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Posted: Jun 11th, 2009
(Nanowerk Spotlight) Reciprocating devices are a common part of the macroscopic world. Examples of reciprocating machines are petrol and diesel engines or a hydraulic pump. At the core of these machines is a piston and cylinder assembly where the piston executes a reciprocating motion inside the cylinder.
Reciprocating motion like that in a piston has not been available in a nanoscale machine until now. Ned Seeman and his team at New York University have designed a DNA device that exhibits reciprocal motion.
"We have used the PX-JX2 device, a robust sequence-dependent nanomechanical DNA machine, as the basis for constructing a pair of reciprocal devices, wherein one device assumes one state, while the other device assumes the opposite state," Seeman explains to Nanowerk. "This capability has not been demonstrated yet on the nanomolecular scale. The key point of these two PX-JX2 devices is that they share the same set strands, so that they make reciprocal motions synchronously. With the same control strands, one device is set to the PX state, and the other is set to the JX2 state; the opposite set strands switch the two states."
Seeman says that the strategy of using the same control strands to set distinct states of two devices lends a new element to the toolbox for nanorobotics and for machines whose states are set by computational processes.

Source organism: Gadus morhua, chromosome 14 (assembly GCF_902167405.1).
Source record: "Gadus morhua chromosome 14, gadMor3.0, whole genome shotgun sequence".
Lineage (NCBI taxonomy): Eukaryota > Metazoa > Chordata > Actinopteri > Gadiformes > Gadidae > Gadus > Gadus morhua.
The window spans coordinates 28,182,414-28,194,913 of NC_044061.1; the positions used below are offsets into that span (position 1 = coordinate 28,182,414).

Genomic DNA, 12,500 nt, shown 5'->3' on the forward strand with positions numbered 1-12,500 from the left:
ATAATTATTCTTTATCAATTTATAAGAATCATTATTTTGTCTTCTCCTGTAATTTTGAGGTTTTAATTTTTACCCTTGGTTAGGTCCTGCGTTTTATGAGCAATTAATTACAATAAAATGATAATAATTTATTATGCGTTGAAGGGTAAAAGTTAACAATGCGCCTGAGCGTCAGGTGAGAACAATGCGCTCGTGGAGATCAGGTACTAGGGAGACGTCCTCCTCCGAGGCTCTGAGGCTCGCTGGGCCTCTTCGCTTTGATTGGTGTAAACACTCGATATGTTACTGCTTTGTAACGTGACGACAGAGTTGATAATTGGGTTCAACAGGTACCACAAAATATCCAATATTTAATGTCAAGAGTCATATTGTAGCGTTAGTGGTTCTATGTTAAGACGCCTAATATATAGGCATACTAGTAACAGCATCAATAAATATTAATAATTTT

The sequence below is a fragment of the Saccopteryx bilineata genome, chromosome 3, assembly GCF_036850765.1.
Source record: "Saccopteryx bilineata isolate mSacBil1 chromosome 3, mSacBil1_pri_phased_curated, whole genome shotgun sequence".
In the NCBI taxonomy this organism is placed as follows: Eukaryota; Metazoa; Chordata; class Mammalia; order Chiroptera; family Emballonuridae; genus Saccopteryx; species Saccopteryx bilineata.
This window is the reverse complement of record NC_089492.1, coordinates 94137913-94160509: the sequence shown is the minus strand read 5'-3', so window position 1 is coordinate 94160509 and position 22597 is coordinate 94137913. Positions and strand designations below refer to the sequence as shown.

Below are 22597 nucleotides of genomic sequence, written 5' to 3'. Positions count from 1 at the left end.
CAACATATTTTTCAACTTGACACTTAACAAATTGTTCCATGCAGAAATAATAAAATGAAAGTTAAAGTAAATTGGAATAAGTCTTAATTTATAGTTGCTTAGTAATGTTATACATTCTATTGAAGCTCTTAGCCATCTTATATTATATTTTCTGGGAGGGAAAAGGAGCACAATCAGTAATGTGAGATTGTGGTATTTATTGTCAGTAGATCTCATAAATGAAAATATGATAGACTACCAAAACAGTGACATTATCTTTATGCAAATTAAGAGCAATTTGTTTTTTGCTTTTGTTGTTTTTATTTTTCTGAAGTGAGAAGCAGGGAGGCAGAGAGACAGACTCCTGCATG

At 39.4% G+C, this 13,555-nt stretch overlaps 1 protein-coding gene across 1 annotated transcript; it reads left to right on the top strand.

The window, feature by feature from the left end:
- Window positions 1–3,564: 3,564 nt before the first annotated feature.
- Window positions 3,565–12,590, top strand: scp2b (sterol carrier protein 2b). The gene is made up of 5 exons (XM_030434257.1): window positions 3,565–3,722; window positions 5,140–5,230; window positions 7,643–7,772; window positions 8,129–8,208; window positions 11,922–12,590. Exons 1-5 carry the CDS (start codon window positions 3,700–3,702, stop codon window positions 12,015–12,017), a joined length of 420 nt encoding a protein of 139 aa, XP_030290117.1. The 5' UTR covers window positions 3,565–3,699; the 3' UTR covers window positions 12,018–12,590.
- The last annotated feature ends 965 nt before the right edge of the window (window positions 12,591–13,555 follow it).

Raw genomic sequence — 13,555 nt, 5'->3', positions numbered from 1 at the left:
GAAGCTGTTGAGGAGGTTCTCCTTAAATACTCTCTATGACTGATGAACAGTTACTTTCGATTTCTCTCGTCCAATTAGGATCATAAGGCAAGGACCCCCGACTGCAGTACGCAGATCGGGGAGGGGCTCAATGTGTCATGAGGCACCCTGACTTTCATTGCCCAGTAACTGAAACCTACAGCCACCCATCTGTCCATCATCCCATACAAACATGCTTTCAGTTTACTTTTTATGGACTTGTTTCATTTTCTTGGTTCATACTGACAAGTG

However, this novel device is just a demonstration in principle. Just don't expect DNA machines with thousands of rpm yet. The synchronous reciprocal motion demonstrated by Seeman's team, i.e. a complete cycle of operation to reach equilibrium, took almost half a day.
Another key remaining issue is putting these devices into a programmed array.
The formation, transformation, and reciprocal motion of the devices have been demonstrated by nondenaturing gel electrophoresis as well as direct observation through atomic force microscopy (AFM).
"To obtain direct visualization of the transformation and of the reciprocal motion of the constructed devices, we have designed a one-dimensional system visible by AFM," Seeman explains. "We connect a series of DNA PX triangles with the devices in the PX or JX2 states using a pair of doubly cohesive sticky-ends. The PX
triangle, containing 76 nucleotide pairs per edge, is large enough to be observed by AFM and allowed us to observe the reciprocal motion of the device."
Seeman points out that the strategy of using the same control strands to set distinct states of two devices enables many nanoscale capabilities from reciprocating machines to molecular choreography.
"The ability to correlate the motions of molecular devices can lead to complex behavior on the nanoscale" he says. "For example, in a recent device the legs of a bipedal walker (see "A Bipedal DNA Brownian Motor with Coordinated Legs") communicate with each other, producing an autonomous walker."